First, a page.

Best of 2017: Top 5 Disappointments

As usual we’re kicking things off with a look at some of the less rosy parts of the year in entertainment media, but this time list number one is presented in an ever-so-slightly different way. Due to a list later on in my countdown series needing to be expanded, as well as the emerging patterns in 2017’s lamest entertainment news and trends allowing for some easy grouping, I’ve decided to reduce this Top 10 to a Top 5, meaning this time around I’m talking less about individually disappointing movies/games and more about the way history repeated itself in some of the least encouraging ways imaginable throughout the past year (as well as one deeply personal gaming-related frustration). These are my personal picks for the biggest entertainment media disappointments of 2017.



This list represents my opinion only. I am not asserting any kind of superiority or self-importance by presenting it as I have. My opinion is not fact. If you actually agree with me 100%, that’s strange. Intriguing, but strange. Respectful disagreement is most welcome.



5. Warner Bros Does Australia Dirty Again

Three years ago, Warner Bros Entertainment Inc. released two of the most talked-about films of the year, The LEGO Movie and John Wick. The former was a family movie and the latter most certainly wasn’t, but both flicks enjoyed a ton of critical praise for their fresh and surprising approaches to toy-spruiking animation and straightforward action respectively. But Australians who happened to take in the buzz online for the pair had to wait for their chance to watch them legally, and if piracy estimates were to be believed, many simply didn’t. Despite the fact that The LEGO Movie was largely produced in Australia, it had the greater of the two delays, and after its release the higher-ups at Aussie distributor Village Roadshow claimed their calculated lost income as a result meant it wouldn’t happen again. But alas, it happened again. The delay of The LEGO Batman Movie sucked, but John Wick Chapter 2 didn’t even have an Australian release date listed anywhere when the film hit the US in February. We ended up getting it in May, and that sure didn’t help its performance down under. Yay.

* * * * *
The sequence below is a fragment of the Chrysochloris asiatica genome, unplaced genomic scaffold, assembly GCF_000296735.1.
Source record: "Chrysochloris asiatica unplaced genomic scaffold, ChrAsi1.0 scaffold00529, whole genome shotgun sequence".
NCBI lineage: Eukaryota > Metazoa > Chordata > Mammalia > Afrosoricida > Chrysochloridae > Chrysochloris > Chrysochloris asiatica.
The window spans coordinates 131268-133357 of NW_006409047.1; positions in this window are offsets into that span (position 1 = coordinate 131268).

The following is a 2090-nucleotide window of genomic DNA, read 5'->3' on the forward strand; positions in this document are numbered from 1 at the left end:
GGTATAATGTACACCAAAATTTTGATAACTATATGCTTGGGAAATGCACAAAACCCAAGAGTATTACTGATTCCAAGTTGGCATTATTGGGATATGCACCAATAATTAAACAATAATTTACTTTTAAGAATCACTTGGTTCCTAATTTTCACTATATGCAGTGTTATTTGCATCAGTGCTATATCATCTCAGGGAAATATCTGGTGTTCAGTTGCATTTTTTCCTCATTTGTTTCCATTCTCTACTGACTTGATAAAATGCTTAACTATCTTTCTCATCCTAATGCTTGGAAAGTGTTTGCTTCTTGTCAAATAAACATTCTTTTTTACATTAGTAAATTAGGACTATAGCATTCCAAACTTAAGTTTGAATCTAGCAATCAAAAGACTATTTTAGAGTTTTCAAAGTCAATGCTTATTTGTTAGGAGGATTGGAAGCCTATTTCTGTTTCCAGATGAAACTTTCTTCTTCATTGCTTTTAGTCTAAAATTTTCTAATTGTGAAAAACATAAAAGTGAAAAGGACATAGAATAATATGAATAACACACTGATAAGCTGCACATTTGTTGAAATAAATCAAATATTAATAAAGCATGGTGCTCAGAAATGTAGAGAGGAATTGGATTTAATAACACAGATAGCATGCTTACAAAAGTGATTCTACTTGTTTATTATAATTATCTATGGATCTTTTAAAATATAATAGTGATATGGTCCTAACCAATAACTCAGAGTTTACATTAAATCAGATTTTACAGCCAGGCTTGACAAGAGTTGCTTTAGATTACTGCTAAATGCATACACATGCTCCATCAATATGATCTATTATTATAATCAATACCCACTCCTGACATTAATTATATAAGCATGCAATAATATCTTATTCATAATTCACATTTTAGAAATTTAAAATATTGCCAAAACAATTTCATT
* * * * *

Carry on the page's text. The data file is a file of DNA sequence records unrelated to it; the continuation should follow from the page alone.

4. Switch Shortcomings

Pretty much the only succesful way I had to cut this list down to a Top 5 was to throw every Switch-related disappointment into one entry. Now the Switch is a great console and I have a lot of praise ready to throw its way over the next ten days, so a lot of these problems are minor in the grand scheme of things, but taken together they show that Nintendo’s newest console has a long way to go. So we’re not here all day, these are the quick summaries of my biggest issues: